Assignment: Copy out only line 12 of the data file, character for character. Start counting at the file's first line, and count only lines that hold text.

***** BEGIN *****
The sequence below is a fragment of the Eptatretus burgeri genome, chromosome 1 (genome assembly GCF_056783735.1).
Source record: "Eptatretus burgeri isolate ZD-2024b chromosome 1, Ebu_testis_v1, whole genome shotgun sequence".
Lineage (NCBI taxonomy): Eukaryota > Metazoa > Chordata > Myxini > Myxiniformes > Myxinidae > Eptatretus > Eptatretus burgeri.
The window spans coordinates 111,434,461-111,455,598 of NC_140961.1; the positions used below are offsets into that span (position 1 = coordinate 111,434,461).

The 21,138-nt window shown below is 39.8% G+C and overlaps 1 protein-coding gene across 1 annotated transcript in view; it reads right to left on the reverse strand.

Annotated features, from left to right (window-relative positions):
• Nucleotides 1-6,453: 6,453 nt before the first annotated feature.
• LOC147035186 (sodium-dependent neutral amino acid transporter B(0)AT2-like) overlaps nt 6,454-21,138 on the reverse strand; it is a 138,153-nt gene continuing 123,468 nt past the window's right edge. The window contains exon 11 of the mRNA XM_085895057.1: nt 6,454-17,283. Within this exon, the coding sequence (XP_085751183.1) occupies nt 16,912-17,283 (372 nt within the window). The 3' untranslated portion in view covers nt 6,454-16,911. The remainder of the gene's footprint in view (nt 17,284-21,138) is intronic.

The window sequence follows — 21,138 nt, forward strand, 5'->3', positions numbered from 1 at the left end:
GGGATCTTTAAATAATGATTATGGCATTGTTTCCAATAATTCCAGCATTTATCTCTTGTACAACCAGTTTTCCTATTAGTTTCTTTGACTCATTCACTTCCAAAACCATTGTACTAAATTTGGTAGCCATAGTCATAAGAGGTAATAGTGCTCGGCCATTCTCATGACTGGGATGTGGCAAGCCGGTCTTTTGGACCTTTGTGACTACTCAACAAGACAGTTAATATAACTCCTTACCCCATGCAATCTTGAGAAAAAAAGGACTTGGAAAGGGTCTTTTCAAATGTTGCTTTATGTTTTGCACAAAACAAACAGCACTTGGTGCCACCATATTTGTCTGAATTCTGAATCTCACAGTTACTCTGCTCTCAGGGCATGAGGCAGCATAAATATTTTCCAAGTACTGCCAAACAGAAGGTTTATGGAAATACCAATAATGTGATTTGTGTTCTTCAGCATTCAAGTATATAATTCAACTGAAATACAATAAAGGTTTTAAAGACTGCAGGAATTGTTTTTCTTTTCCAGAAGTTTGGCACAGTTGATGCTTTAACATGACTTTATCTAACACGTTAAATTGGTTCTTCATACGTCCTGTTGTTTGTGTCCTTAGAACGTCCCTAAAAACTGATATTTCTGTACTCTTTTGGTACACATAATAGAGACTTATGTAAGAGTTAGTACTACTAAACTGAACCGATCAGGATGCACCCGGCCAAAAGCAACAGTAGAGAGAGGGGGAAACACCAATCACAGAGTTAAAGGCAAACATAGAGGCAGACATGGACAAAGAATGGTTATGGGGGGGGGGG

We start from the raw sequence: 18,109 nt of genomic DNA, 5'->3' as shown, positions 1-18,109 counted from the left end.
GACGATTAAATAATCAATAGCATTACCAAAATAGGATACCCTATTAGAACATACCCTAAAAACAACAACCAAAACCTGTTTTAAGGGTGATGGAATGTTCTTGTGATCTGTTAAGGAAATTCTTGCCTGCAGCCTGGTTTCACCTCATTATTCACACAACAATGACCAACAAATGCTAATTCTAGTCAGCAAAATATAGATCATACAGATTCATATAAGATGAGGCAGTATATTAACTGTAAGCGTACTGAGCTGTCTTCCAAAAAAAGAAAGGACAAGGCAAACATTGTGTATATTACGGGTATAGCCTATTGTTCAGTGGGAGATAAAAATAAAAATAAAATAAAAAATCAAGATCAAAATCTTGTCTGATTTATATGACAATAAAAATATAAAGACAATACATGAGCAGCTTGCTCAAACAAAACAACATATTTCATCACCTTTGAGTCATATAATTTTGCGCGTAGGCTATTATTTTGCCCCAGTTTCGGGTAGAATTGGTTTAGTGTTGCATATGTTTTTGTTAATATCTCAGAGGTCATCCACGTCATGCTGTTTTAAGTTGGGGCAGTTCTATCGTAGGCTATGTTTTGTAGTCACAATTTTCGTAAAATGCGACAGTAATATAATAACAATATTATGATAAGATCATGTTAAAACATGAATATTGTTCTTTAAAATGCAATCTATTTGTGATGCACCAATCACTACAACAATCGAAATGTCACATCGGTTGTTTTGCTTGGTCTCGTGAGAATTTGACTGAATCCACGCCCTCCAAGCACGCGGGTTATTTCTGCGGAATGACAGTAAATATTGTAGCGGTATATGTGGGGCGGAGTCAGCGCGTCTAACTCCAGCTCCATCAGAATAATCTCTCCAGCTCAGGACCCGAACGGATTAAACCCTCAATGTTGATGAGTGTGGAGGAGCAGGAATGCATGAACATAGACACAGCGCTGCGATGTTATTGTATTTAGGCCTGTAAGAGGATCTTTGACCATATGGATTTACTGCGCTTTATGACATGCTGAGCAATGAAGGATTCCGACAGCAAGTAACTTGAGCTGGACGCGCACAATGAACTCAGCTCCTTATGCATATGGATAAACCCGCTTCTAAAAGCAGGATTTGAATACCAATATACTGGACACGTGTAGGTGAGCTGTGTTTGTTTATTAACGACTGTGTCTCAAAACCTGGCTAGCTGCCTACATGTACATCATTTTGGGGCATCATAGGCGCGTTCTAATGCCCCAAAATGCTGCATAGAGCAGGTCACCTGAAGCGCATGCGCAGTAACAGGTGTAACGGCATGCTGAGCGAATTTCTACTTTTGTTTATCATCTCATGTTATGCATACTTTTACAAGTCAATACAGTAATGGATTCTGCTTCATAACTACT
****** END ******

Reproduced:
GACGATTAAATAATCAATAGCATTACCAAAATAGGATACCCTATTAGAACATACCCTAAAAACAACAACCAAAACCTGTTTTAAGGGTGATGGAATGTTCTTGTGATCTGTTAAGGAAATTCTTGCCTGCAGCCTGGTTTCACCTCATTATTCACACAACAATGACCAACAAATGCTAATTCTAGTCAGCAAAATATAGATCATACAGATTCATATAAGATGAGGCAGTATATTAACTGTAAGCGTACTGAGCTGTCTTCCAAAAAAAGAAAGGACAAGGCAAACATTGTGTATATTACGGGTATAGCCTATTGTTCAGTGGGAGATAAAAATAAAAATAAAATAAAAAATCAAGATCAAAATCTTGTCTGATTTATATGACAATAAAAATATAAAGACAATACATGAGCAGCTTGCTCAAACAAAACAACATATTTCATCACCTTTGAGTCATATAATTTTGCGCGTAGGCTATTATTTTGCCCCAGTTTCGGGTAGAATTGGTTTAGTGTTGCATATGTTTTTGTTAATATCTCAGAGGTCATCCACGTCATGCTGTTTTAAGTTGGGGCAGTTCTATCGTAGGCTATGTTTTGTAGTCACAATTTTCGTAAAATGCGACAGTAATATAATAACAATATTATGATAAGATCATGTTAAAACATGAATATTGTTCTTTAAAATGCAATCTATTTGTGATGCACCAATCACTACAACAATCGAAATGTCACATCGGTTGTTTTGCTTGGTCTCGTGAGAATTTGACTGAATCCACGCCCTCCAAGCACGCGGGTTATTTCTGCGGAATGACAGTAAATATTGTAGCGGTATATGTGGGGCGGAGTCAGCGCGTCTAACTCCAGCTCCATCAGAATAATCTCTCCAGCTCAGGACCCGAACGGATTAAACCCTCAATGTTGATGAGTGTGGAGGAGCAGGAATGCATGAACATAGACACAGCGCTGCGATGTTATTGTATTTAGGCCTGTAAGAGGATCTTTGACCATATGGATTTACTGCGCTTTATGACATGCTGAGCAATGAAGGATTCCGACAGCAAGTAACTTGAGCTGGACGCGCACAATGAACTCAGCTCCTTATGCATATGGATAAACCCGCTTCTAAAAGCAGGATTTGAATACCAATATACTGGACACGTGTAGGTGAGCTGTGTTTGTTTATTAACGACTGTGTCTCAAAACCTGGCTAGCTGCCTACATGTACATCATTTTGGGGCATCATAGGCGCGTTCTAATGCCCCAAAATGCTGCATAGAGCAGGTCACCTGAAGCGCATGCGCAGTAACAGGTGTAACGGCATGCTGAGCGAATTTCTACTTTTGTTTATCATCTCATGTTATGCATACTTTTACAAGTCAATACAGTAATGGATTCTGCTTCATAACTACT